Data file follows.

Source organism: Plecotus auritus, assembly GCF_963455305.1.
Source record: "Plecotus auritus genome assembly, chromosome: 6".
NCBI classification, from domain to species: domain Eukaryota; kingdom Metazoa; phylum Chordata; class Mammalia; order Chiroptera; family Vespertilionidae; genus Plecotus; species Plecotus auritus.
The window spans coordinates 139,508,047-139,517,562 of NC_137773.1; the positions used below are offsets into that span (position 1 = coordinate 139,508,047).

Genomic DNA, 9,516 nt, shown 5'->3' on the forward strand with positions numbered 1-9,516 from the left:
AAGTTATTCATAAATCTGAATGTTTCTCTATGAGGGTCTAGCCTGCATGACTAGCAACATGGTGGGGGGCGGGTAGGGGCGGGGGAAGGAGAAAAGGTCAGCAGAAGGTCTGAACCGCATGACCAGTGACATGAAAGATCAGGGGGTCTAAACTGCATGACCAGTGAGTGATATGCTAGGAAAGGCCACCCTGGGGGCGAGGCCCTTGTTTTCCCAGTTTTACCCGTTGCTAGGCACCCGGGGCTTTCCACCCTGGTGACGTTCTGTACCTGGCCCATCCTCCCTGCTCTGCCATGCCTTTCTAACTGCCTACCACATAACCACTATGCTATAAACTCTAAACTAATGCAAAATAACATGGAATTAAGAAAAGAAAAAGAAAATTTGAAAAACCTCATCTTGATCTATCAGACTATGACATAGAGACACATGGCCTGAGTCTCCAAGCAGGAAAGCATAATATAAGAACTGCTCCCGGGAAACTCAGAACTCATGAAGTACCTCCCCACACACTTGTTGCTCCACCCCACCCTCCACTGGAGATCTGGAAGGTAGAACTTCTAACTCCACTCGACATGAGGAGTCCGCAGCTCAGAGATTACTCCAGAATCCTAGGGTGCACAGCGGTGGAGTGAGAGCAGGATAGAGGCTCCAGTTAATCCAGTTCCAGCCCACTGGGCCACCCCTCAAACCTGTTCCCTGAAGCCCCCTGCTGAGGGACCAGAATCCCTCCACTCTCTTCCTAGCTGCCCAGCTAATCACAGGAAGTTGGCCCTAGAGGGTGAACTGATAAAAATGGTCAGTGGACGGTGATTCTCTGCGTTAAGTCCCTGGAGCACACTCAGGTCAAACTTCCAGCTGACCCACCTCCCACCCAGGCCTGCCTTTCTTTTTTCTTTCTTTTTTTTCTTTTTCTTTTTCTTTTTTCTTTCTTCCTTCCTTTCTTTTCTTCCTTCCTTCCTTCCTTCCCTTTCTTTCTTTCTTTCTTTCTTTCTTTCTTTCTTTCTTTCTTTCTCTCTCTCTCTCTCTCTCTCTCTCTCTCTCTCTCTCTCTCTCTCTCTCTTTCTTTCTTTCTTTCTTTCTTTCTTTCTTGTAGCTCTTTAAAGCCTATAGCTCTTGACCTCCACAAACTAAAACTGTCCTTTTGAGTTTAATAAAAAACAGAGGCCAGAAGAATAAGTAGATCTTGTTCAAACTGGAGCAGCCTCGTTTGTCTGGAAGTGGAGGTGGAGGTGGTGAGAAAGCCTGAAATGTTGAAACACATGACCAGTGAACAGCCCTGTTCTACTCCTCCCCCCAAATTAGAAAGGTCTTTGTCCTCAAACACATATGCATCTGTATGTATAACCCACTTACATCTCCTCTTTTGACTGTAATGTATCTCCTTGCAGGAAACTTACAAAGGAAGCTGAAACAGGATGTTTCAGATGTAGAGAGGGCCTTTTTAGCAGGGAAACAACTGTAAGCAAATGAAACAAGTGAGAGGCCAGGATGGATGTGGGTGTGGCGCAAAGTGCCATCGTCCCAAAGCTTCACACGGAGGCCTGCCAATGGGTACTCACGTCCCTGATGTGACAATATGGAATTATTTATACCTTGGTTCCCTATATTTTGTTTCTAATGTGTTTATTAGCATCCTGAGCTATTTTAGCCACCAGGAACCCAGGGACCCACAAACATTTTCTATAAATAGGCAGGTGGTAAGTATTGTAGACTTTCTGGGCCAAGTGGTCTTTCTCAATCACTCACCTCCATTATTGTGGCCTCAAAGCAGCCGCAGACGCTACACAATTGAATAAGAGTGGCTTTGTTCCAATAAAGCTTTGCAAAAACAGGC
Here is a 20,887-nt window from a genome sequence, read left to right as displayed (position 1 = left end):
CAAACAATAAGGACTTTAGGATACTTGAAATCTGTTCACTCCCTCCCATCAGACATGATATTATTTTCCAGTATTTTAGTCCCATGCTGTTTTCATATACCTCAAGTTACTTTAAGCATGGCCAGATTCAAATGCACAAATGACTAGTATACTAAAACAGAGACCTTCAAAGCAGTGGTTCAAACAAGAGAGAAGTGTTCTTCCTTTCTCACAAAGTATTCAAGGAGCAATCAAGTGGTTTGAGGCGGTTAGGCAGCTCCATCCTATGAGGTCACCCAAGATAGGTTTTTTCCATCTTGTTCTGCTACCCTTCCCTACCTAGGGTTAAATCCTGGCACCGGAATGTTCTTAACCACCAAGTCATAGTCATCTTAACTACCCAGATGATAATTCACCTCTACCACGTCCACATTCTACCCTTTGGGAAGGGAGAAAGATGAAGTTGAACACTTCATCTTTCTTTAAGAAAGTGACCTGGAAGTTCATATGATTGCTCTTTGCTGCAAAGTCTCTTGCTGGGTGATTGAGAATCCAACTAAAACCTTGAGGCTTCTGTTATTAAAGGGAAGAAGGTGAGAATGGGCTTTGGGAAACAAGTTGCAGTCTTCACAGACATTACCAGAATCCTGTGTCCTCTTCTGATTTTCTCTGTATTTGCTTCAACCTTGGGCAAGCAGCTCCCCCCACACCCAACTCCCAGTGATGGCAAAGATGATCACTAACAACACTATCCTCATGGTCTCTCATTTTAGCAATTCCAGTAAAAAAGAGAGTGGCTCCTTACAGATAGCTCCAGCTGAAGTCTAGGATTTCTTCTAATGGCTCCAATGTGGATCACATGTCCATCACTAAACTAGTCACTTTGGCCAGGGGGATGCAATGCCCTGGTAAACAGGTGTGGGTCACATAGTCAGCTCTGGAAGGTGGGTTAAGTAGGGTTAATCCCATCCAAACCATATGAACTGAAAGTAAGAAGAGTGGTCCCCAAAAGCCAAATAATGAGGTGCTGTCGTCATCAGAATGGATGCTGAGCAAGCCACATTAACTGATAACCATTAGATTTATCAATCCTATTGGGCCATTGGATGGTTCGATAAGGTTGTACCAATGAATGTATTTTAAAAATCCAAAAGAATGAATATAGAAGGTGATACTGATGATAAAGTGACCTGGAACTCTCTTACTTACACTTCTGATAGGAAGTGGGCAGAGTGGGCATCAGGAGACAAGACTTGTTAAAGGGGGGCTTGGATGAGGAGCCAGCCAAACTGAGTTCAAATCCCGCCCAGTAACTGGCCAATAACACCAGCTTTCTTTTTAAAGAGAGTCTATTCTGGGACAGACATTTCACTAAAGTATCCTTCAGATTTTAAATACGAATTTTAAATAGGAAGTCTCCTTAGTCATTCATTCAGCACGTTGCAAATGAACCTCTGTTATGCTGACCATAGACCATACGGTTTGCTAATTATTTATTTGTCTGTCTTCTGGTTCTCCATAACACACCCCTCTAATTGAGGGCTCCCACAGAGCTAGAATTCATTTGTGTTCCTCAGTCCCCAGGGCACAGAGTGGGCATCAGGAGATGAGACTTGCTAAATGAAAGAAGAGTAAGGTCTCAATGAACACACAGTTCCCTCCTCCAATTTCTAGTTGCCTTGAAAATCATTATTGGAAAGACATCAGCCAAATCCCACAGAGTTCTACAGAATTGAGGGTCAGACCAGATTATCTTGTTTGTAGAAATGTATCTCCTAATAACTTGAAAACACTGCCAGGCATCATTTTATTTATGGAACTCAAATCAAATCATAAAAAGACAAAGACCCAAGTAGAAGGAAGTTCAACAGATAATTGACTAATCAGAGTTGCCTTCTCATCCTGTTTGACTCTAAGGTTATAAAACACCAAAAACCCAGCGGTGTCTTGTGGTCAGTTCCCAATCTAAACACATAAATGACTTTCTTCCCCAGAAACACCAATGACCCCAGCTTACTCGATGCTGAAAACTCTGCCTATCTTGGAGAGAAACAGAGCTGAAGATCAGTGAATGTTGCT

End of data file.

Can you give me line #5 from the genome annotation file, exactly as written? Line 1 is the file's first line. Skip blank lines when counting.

Genomic DNA, 9,516 nt, shown 5'->3' on the forward strand with positions numbered 1-9,516 from the left: